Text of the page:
Read The Unfortunate Importance of Beauty Online
Authors: Amanda Filipacchi
Tags: #Fiction, #Friendship, #New York, #USA, #Suspense
THE UNFORTUNATE IMPORTANCE OF
For Richard, and for my parents, Sondra Peterson and Daniel Filipacchi
Dr. Miriam Levy (Clinical Psychologist)
’m waiting for my new patient to arrive, not suspecting that within the next hour she’ll reveal herself to be the most interesting patient I’ve ever had.
Her name is Barb Colby. When we spoke on the phone, she claimed to be twenty-eight years old, but the woman who waddles into my office looks at least forty. She’s quite overweight and tall, with glasses and frizzy gray hair. As I gaze at her face more closely, however, I notice that her skin isn’t wrinkled. Perhaps she was telling the truth about her age.
She takes a seat.
“What brings you here?” I ask.
“It’s my mother’s dying wish that I see a therapist.”
“Oh, I’m sorry. Your mother is dying?” I make a note of this in my pad.
“No. She’s in great health, thankfully. But it’s an early request. When she tried asking for it as her birthday present, I ignored it.”
I cross out my note. “Why does your mother want you to see a therapist?”
“Because she doesn’t like the way I look.”
“The way you look . . . at life?” I say, not wishing to be presumptuous a second time.
Barb seems confused. “Maybe that, but what I mean is she doesn’t like my appearance.”
“Ah. And she feels this issue would best be tackled psychologically?”
“As opposed to joining a gym or getting a makeover, for example?” I ask, just to be certain.
“That is correct.”
“What does she dislike about the way you look?” The answer seems obvious, but again, it’s best not to assume anything.
“She doesn’t like my hair, my fat, my clothes, my glasses.”
I keep making notes in my pad as she talks. I nod and say, “I see. I’m glad your mother convinced you to seek help. I think I can help you. In my work, I see a lot of women who suffer from low self-esteem. They think they’re unattractive, but the way society today—”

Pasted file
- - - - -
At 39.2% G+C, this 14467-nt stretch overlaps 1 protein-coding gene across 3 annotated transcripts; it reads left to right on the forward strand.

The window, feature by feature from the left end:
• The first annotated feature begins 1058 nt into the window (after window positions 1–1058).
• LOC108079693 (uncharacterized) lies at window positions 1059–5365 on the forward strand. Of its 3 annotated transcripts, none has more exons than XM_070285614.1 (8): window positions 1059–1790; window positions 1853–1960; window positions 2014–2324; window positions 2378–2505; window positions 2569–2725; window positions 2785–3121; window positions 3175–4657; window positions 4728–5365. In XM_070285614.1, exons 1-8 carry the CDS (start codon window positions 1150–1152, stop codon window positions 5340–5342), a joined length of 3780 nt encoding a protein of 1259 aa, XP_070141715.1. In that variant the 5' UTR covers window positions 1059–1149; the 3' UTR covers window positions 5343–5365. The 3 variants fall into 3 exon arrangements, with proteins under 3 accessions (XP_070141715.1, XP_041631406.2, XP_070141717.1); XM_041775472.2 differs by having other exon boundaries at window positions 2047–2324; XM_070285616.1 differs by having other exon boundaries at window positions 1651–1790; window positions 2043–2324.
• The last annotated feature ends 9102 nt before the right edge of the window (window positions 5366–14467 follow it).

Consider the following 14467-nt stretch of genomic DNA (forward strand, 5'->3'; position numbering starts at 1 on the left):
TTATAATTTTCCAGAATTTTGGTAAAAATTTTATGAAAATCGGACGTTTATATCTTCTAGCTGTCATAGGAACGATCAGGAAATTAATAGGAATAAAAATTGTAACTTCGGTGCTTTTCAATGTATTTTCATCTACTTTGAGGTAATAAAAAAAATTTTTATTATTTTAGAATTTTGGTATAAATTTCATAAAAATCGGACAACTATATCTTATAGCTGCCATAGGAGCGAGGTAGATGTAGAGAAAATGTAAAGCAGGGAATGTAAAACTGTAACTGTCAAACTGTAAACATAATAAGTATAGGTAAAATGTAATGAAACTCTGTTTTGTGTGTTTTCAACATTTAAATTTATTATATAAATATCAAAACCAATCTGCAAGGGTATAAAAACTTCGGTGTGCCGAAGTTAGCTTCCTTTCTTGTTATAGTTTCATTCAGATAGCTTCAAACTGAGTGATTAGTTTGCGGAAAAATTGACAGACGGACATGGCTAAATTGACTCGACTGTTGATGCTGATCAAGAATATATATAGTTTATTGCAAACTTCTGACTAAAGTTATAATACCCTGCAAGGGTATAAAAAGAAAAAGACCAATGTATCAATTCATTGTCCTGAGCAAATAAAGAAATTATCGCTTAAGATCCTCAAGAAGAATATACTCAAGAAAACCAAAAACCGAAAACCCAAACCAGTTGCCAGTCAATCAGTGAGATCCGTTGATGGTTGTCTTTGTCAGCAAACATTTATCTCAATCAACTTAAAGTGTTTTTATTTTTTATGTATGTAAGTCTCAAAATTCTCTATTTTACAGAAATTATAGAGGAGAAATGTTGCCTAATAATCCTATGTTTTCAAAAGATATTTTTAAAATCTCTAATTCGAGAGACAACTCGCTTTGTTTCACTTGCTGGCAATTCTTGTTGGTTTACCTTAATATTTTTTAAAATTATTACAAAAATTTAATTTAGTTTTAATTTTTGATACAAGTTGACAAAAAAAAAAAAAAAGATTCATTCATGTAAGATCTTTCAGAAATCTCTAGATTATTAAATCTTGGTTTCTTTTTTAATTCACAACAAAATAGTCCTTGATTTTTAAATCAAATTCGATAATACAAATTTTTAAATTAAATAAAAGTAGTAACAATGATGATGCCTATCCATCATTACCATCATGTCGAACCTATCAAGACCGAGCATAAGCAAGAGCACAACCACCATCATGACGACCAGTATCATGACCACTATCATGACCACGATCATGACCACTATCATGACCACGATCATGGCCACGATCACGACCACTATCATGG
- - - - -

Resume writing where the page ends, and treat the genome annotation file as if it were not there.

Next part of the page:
“I don’t think I’m unattractive,” she says.
“That’s good. That’s great. It’s not something women are always aware of on a conscious level, though. So, I would like you to be open-minded to the possibility that perhaps, deep down, you might be feeling unattractive without being aware of it. And if that’s the case, you might feel there’s no point in even
to look better.”
“Yeah but, no. I don’t think I’m unattractive. And I don’t think it subconsciously either.”
I smile. “If it’s subconscious, you wouldn’t know it.”
“Your comments are entirely influenced by the fact that
think I’m unattractive,” she says. “If you thought I were beautiful, you wouldn’t be suggesting I might subconsciously think I’m ugly.”
“No need to get defensive. And anyway, what I think doesn’t matter. It’s what
think that matters. I want to try to help you to find yourself beautiful.”
“I already do.”
“That’s good. And I’d like to get you to take baby steps toward making more effort with your appearance, if that’s something you want.”
“I make great effort with my appearance.”
“I guess your mother doesn’t agree, right? That’s why you’re here.”
“Yes, she does. She wants me to make less effort with my appearance.”
“Less effort? What effort would she like you to make less of?”
She doesn’t reply.
“Can you give me an example?”
She remains silent.
“That shouldn’t be too hard, right? To come up with just one example?” I say, clasping my hands (smugly, I must admit).
“No, it’s not too hard,” she replies.
“Okay, then, I’m all ears.”
“It’s not your ears you need. It’s your eyes,” she says, taking off her glasses and setting them on the little table next to her.
She reaches down into her bag and pulls out a small plastic container. She unscrews the lid. She sticks her fingers in each of her eyes and removes brown contact lenses, which she then drops into the plastic container.
She looks at me and her gaze is dazzling. The effect is that of light shining through aqua-colored glass.
She gets up, sinks her hands into her gray frizzy hair and pulls it off, revealing an incredible head of long, silky blond hair. She tosses the wig on a chair.